Russian 1103: Course Description

Taught by Raissa Krivitsky

Course Objectives:

Reinforcing vocabulary and grammar introduced in Russian 1121; developing fluency, accuracy, and authentic flair of speech by practicing conversation in Russian on a variety of topics; learning about life and customs in Russia through acting out various situations; improving Russian pronunciation and engaging in an important aspect of Russian culture through singing Russian folk and popular songs.

Materials:

A. Lora's Dialogs. Part 1

This on-line resource with sound recordings contains hundreds of four-line dialogs that suggest useful conversation patterns with room for variation and improvisation. Both fun and practical, these dialogs are not only practiced and memorized, but also serve as models for students' creativity. Lora's Dialogs Web site does not require registration or log in. It can be used with all popular modern browsers (Edge, Internet Explorer 11, Firefox, Chrome, Safari, and Opera) in Windows and Mac OSX as well as on some tablets. See the link under Online course materials. Each assignment in the Syllabus is also linked to the appropriate chapter. While using the site, click unfamiliar words for their translations. Click the buttons in the Почему? (Why?) section for grammatical explanations. (You will also see Lora's Dialogs in your Web Audio Lab home page menu, but you can ignore it: that is the version that allows you to make your own recordings, which is not a requirement for this course.)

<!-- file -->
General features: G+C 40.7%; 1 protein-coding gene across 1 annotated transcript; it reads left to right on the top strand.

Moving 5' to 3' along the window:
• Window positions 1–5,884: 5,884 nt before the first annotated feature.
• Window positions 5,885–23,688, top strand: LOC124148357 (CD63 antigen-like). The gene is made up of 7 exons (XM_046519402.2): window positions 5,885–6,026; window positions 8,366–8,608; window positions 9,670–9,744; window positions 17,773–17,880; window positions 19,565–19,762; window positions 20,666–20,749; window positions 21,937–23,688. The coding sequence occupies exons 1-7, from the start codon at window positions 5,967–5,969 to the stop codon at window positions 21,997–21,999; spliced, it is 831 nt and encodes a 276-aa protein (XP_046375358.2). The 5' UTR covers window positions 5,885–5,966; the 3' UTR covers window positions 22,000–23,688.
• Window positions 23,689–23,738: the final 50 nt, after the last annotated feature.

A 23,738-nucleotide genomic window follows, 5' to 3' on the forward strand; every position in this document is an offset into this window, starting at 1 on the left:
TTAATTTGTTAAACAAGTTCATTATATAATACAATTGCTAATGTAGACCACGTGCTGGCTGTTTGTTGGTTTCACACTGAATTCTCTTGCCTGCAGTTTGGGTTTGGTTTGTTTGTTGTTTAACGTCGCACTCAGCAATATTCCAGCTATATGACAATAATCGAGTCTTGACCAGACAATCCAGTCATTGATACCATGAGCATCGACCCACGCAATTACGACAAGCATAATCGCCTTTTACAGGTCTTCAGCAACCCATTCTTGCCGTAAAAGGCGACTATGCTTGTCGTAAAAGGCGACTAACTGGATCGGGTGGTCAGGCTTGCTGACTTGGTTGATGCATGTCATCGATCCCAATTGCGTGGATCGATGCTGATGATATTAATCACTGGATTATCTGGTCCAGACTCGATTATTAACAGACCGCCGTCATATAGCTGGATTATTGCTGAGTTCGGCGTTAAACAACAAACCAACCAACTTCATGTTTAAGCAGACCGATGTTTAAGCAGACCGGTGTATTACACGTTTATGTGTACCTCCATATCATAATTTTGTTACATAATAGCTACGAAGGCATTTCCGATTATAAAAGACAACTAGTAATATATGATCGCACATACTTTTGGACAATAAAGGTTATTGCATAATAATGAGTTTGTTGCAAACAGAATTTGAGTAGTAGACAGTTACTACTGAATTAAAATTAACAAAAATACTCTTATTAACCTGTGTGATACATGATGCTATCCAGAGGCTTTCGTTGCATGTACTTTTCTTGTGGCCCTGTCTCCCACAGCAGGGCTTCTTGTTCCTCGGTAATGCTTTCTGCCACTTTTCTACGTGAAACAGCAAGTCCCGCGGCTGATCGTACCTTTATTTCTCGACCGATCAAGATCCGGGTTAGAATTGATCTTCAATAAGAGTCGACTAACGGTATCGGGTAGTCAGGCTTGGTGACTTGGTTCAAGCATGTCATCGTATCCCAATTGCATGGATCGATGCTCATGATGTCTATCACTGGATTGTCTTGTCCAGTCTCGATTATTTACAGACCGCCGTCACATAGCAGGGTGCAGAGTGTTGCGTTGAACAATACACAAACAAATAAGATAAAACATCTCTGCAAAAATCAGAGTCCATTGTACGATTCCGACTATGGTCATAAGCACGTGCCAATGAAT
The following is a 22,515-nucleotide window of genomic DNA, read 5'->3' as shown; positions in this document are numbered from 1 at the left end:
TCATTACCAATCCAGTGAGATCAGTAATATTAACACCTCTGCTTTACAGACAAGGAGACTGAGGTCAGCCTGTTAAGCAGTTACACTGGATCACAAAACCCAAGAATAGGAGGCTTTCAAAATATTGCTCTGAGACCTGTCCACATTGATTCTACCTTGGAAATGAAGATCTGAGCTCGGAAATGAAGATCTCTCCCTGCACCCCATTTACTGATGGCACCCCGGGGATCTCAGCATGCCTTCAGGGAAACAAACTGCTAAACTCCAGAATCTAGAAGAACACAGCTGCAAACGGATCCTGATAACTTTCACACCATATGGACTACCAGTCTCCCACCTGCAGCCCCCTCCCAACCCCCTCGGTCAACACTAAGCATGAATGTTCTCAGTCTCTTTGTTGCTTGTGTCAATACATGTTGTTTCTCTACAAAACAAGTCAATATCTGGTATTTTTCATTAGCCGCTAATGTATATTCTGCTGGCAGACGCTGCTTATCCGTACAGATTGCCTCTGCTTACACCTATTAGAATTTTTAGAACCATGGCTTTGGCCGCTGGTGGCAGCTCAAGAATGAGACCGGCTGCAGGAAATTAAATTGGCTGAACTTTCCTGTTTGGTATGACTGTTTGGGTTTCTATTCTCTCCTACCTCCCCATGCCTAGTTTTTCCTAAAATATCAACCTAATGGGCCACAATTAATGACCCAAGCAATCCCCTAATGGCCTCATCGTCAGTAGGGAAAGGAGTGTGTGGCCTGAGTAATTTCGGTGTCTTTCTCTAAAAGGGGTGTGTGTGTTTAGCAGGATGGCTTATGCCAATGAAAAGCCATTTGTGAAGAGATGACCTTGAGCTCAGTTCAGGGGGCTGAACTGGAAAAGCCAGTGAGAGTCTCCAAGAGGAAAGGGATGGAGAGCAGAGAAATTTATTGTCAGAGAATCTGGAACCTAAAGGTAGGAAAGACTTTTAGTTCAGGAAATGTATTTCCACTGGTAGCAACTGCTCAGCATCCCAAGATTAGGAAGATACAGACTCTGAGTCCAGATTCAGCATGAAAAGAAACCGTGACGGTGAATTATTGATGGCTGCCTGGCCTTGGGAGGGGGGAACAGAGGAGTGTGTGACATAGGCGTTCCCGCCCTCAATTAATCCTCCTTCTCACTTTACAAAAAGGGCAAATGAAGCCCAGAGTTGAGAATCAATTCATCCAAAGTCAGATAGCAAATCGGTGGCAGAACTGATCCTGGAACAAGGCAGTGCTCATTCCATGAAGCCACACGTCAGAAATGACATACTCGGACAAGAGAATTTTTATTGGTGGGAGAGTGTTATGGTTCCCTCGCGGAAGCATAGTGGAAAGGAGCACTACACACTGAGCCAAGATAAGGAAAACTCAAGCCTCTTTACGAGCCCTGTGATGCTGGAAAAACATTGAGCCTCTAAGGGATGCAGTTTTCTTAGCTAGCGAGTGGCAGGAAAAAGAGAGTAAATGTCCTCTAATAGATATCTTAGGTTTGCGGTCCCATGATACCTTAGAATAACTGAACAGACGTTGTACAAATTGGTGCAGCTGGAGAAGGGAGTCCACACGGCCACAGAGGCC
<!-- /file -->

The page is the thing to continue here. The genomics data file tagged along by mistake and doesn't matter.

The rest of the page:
B. Russian Folk and Popular Songs

Russian folk and popular songs with glossaries and comments, compiled and prepared by Raissa Krivitsky, will be handed out in class as the course proceeds.

Assignments:

Click the links in the Syllabus and read, practice (with substitutions), and memorize the three dialogs assigned for the class. Prepare to recite these dialogs in class with little or no prompting. Pay special attention to using correct grammatical forms of the substitution words.

In addition to memorizing the assigned dialogs, beginning on week 5, write and bring to class a two-line dialog of your own on a related topic. For the final class of the semester, students in groups of two or more will write and perform a skit, in which each participant should recite no less than four lines. The skit may or may not include a song for extra credit.

Students are encouraged to make an individual arrangement with the instructor for a single 15 minute "pronunciation clinic" session between 4th and 8th weeks of classes.

Grading and tests:

There are no tests and no written assignments in this course. Your course grade will depend on your performance in class throughout the entire semester The grading criteria and the roughly estimated value of each component of your performance are as follows:

  • Demonstrated knowledge and grammatically accurate presentation of the three assigned dialogs, 60%.
  • Quality of the two-line dialogs that you write for each class with regard to the use of new vocabulary and grammatical accuracy, 20%.
  • The final skit, 10%.
  • Participation rate; emerging fluency; ability to maintain an improvised conversation based on familiar material and situations, 10%.

Attendance:

This course is highly interactive, therefore regular attendance is mandatory. Missing more than 3 classes without a good reason will affect your grade. It is your responsibility to notify the instructor about the nature of your absence. Advance notice will be appreciated.

 
 
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Dept. of Comparative literature • Russian Language Program • 240 Goldwin Smith Hall • Cornell University • Ithaca, NY 14853-4701, USA
tel. 607/255-4155 • fax 607/255-8177 • email slava.paperno@cornell.edu